Red Sox: How to value players for fantasy baseball drafts
By Sean Penney
Middle (3rd – 9th round)
Andrew Benintendi: A 20/20 rookie season provided a glimpse of Benny’s fantasy potential. He’s a threat to surpass those thresholds in both categories again. He’ll score more runs and drive in more RBI if he hits near the top of the lineup, as expected. Benintendi’s sweet swing is capable of delivering a better batting average than last year’s .271 mark. Don’t be shocked if he produces similar numbers to Betts, only he can be found two or three rounds later.
Xander Bogaerts: While he’s fallen out of the elite tier of what has become a fairly deep pool of shortstops, Bogaerts should be considered just outside the top-5 at his position. He was batting .308 on July 6 when he was hit on the hand by a fastball. The injury sunk his average and sapped his power. A healthy Bogaerts is capable of challenging for a batting title, swiping double-digit bases, and we saw him top 20 homers in 2016. Bogaerts could have early-round value if he ever puts all those traits together. He’s done it all before but never in the same season. That risk keeps him out of the conversation for the top shortstops but if he falls outside of the fifth round then his upside is worth it.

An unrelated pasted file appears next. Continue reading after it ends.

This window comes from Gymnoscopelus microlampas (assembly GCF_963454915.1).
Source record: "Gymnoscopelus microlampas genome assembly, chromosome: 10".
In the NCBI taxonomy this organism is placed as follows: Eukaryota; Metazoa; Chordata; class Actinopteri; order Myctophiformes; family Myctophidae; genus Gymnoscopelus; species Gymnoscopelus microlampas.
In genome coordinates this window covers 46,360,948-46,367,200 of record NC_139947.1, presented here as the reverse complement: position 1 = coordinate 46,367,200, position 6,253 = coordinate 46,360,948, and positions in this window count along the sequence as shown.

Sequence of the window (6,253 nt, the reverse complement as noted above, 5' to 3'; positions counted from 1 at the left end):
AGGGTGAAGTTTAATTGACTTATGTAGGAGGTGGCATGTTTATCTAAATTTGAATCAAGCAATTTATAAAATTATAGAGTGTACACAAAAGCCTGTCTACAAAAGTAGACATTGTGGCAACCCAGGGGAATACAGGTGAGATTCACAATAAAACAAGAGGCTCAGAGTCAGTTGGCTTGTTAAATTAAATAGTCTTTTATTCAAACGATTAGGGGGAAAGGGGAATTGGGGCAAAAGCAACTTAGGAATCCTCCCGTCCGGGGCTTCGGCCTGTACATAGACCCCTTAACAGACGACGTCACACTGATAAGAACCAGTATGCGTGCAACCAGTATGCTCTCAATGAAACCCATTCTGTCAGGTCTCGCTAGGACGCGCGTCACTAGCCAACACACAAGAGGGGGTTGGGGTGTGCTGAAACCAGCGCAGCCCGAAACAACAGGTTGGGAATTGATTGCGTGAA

Rafael Devers: After smashing 10 home runs in only 58 games as a 20-year old rookie, Devers enters the season with 30-homer upside. That’s a lofty projection for a hitter his age, yet it may be warranted. Don’t be fooled into paying a high price expecting Devers to hit 30+ home runs. If you take him in Round 7 then he’ll provide a great return on investment if he does reach that projection. If he only hits 20-25 homers with a solid average and 90+ RBI, he’ll still hit value if you draft him in that range. Take him too early assuming he’ll hit 30 homers and you may wind up disappointed, while you’ll limit the value you receive from the pick even if he does get there.
Craig Kimbrel: My motto is typically “Don’t pay for Saves.” Closers provide minimal value in most categories due to their limited workload. Their value stems from the Saves category. Given the turnover at this volatile position, Saves can always be found on the waiver wire mid-season. That’s why I rarely pay up for a top closer. Kimbrel may be one of the few exceptions. Unlike many closers in the league, Kimbrel’s role is secure. He also provides ridiculous strikeout upside for a relief pitcher to go along with his minuscule ERA and WHIP numbers. Upgrade Kimbrel in leagues with an innings limit. He’s far more valuable if you view your staff in terms of K/9 instead of total strikeouts.